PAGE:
1] Left Shoe. Sticky rubber approach shoes that are loose and comfy. Last years's Sportiva Boulder
was excellent, all of the latest approach shoes are just shit for the mass market.
2] Right shoe. Should match item #1. If you don't believe what I said in item #1, try wearing an old
shoe with actual sticky rubber on one foot, and the new "we'll call it sticky rubber" shoe on the other [I did]. If
you skid off and die, don't blame me, your bitch is with Sportiva.
3] Hat. If it's cold, you'll freeze, and if it's hot you'll fry. Tie a little hank o' string with a
saftey pin on the back of yer hat and pin it to yer shirt collar.
4] Sunglasses. Mom said I'd go blind if I kept doin' it.
5] Pants. Restaurants won't serve you when you are down and hungry if you don't wear pants. I prefer
lightweight long pants to protect my legs from brush.
6] Shirt. Long sleeves are a good idea to protect against Farmer Tan. Tie Dyes look cool. In
cooler weather, put on a light fleece top.
7] Lightweight, waterproof shell jacket. Go for waterproof and compact. You will wear it
everytime you go above 13,000'.
8] Water. I prefer 70 or 100 oz. hydration bladders, which isn't enough.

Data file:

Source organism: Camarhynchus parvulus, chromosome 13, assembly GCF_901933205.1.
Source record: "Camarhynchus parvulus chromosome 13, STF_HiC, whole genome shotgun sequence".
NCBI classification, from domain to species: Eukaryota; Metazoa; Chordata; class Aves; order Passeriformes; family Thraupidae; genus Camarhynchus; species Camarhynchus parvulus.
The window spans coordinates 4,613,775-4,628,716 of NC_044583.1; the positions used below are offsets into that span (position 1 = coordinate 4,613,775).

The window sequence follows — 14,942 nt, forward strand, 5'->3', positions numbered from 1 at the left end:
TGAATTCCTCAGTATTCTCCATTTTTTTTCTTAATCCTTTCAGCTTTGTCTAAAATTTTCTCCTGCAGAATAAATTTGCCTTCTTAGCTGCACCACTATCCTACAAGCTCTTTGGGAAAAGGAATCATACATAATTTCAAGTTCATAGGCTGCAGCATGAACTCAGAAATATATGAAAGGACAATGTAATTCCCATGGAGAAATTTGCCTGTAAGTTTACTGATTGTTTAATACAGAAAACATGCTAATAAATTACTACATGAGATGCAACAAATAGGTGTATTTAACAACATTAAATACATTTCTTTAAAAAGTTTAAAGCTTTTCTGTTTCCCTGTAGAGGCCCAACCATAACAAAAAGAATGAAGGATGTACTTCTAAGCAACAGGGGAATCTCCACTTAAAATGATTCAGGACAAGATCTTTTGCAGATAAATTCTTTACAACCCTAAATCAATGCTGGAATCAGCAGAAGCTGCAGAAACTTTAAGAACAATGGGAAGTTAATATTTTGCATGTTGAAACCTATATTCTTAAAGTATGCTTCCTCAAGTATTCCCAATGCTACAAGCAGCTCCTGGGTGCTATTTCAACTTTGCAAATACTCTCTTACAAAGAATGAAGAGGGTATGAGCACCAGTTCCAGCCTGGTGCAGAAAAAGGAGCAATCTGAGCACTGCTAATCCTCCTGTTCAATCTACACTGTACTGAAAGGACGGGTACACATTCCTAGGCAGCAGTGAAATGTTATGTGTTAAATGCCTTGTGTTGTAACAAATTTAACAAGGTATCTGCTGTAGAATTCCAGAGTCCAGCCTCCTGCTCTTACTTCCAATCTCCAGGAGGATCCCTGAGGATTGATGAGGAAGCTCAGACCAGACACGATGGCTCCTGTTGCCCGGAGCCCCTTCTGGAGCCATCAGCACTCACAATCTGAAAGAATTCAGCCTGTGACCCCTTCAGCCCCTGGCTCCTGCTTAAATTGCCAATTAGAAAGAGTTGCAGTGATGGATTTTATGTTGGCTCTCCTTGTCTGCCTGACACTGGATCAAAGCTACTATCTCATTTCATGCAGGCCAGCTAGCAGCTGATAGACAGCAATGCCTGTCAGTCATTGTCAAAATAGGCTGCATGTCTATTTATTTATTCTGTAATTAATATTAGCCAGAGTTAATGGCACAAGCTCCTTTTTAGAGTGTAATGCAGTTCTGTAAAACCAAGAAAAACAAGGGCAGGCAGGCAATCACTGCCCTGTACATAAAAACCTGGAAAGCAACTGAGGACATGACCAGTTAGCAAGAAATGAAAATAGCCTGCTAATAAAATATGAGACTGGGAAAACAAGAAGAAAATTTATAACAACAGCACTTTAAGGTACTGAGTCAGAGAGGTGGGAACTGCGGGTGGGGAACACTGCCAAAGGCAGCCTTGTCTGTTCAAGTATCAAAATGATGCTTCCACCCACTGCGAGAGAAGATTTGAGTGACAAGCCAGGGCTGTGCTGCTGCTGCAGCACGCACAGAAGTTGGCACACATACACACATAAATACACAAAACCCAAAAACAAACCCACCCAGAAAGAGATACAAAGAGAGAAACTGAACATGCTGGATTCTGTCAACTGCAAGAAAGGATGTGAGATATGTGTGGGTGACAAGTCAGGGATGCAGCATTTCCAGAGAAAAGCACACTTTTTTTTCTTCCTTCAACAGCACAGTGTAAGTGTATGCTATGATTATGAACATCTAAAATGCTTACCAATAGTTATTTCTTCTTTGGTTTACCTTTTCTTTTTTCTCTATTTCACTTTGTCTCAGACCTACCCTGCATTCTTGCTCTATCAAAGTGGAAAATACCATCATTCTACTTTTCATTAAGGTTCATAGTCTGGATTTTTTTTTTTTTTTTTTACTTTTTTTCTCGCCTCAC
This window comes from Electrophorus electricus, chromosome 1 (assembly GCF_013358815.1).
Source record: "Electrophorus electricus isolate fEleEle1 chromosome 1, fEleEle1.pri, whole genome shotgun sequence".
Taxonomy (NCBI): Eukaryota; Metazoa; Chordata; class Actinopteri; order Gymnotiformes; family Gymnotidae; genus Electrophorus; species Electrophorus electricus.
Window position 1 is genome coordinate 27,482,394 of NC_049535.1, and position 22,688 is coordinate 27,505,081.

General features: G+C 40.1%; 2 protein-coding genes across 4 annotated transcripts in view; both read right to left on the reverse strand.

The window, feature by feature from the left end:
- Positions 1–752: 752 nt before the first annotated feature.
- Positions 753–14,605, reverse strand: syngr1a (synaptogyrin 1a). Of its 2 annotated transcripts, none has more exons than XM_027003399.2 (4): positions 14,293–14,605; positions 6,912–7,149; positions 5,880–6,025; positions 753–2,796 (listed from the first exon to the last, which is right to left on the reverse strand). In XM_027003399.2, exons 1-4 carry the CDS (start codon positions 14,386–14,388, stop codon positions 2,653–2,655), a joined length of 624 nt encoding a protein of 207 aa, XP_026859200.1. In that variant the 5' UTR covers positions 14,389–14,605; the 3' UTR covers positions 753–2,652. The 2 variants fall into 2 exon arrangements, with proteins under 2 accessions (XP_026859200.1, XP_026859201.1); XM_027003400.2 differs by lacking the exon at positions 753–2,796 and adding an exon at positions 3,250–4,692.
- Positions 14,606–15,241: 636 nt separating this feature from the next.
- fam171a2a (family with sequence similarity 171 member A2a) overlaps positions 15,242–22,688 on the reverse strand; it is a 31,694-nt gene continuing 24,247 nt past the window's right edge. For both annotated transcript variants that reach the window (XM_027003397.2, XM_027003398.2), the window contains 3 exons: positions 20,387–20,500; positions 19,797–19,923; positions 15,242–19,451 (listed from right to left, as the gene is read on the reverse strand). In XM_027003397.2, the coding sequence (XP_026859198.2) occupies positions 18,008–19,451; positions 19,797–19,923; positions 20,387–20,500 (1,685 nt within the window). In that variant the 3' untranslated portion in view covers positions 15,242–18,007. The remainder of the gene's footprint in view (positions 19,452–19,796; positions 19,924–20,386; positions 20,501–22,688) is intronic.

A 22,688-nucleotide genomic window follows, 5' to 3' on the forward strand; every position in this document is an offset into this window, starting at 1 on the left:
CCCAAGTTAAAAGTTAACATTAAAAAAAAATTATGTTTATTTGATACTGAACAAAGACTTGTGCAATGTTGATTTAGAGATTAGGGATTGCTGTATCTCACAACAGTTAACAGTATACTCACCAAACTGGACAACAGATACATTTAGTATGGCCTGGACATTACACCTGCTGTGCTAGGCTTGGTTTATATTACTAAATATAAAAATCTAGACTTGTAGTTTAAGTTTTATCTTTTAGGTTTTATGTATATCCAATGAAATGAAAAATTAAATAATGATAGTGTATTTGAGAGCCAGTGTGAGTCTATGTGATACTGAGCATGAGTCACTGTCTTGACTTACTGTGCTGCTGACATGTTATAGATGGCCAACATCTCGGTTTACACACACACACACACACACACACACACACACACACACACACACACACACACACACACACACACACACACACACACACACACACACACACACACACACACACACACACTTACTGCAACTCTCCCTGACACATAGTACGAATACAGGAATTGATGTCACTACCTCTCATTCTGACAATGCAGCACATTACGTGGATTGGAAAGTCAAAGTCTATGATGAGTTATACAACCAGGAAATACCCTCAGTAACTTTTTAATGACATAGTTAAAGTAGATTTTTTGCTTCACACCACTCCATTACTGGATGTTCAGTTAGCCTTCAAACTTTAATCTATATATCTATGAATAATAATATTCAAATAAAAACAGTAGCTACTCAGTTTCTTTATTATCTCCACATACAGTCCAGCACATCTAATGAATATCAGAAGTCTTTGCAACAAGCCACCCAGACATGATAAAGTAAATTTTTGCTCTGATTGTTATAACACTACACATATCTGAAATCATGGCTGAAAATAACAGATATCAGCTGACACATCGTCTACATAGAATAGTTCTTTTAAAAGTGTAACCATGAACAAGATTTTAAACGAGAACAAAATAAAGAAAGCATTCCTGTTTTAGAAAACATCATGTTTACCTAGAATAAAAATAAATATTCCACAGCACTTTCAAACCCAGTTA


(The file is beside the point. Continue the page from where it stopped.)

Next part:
9] Food. Blood sugar incidents are more profound at altitude. Whatever you take must be
packable, but it is important to try to eat more or less the type of stuff you would anyway. I use nutrition bars for
emergencies, but I like oranges and bagels for my snacks.
10] Emergency Stuff. Wouldn't it be nice if you could light a fire during that unplanned timberline bivy?
Bring a lighter.
Other Stuff. I generally don't bring anyting else. Put on sunscreen in the car before
you go [also, it's nice to have a stash of food, water, beer, ice, clean cloths, shoes,
etc. waiting in the car for when yer done]. Some guys reccomend a roll of tape to patch mangled bodies together.
Most guys like a headlamp for long days and alpine starts. I typically grovel around in the dark [yes, I actually
do practice climbing and terrain running at night, without lights. That's my own damn bussiness].
Todd brings a dick tracy watch and an umbrella, and he's a bad ass. Milo likes to bring a long dog leash for an
emergency rap line. I think that practicing downclimbing is pretty important. If you bring any recreational
drugs, fine, but be prepared to be responsible for yourself [but at least you remembered the lighter].
And, yes, looking back, I realize that I forgot to mention socks and underwear.
Keep in mind this is a list for summerish weather in the sierra.
Don't expect your gear to make up for your shortcomings as a climber!
I have noticed that the more stuff guys carry, the less far they get up the mountain. Locals around here
that actually do the peaks pretty much solo everything. Tourists bring junk like they're spending a day at the cookie,
and typically bail for some reason or another. Point is, a broad base of experience is absolutely important for
success. Do a bunch of hikes and some kindergarden peaks in Tuolumne before you decide that "grade III, 5.4" sounds
pretty easy. Over here, the grade ain't the relevant factor! Pulling 5.12 at the crag is not harder
than 5.2 at 13,000', with loose rock and giant rabbits running around!
WATCH YOUR FEET!